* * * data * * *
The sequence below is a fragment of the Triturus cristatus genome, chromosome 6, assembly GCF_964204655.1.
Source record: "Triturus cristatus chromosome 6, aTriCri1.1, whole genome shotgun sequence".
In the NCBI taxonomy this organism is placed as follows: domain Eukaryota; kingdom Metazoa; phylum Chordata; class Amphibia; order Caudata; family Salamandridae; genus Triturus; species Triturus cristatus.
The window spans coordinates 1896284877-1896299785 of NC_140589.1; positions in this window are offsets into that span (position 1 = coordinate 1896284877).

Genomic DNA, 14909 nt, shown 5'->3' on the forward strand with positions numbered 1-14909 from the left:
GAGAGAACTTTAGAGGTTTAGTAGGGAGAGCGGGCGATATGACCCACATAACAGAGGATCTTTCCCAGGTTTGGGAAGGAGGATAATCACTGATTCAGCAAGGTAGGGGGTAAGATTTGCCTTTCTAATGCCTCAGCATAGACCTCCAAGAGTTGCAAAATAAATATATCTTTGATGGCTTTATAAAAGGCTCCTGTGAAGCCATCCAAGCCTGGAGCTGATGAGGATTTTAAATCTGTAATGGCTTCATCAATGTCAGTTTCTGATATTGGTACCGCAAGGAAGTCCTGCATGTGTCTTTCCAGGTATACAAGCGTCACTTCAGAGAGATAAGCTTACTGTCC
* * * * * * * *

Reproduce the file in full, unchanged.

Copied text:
The sequence below is a fragment of the Triturus cristatus genome, chromosome 6, assembly GCF_964204655.1.
Source record: "Triturus cristatus chromosome 6, aTriCri1.1, whole genome shotgun sequence".
In the NCBI taxonomy this organism is placed as follows: domain Eukaryota; kingdom Metazoa; phylum Chordata; class Amphibia; order Caudata; family Salamandridae; genus Triturus; species Triturus cristatus.
The window spans coordinates 1896284877-1896299785 of NC_140589.1; positions in this window are offsets into that span (position 1 = coordinate 1896284877).

Genomic DNA, 14909 nt, shown 5'->3' on the forward strand with positions numbered 1-14909 from the left:
GAGAGAACTTTAGAGGTTTAGTAGGGAGAGCGGGCGATATGACCCACATAACAGAGGATCTTTCCCAGGTTTGGGAAGGAGGATAATCACTGATTCAGCAAGGTAGGGGGTAAGATTTGCCTTTCTAATGCCTCAGCATAGACCTCCAAGAGTTGCAAAATAAATATATCTTTGATGGCTTTATAAAAGGCTCCTGTGAAGCCATCCAAGCCTGGAGCTGATGAGGATTTTAAATCTGTAATGGCTTCATCAATGTCAGTTTCTGATATTGGTACCGCAAGGAAGTCCTGCATGTGTCTTTCCAGGTATACAAGCGTCACTTCAGAGAGATAAGCTTACTGTCC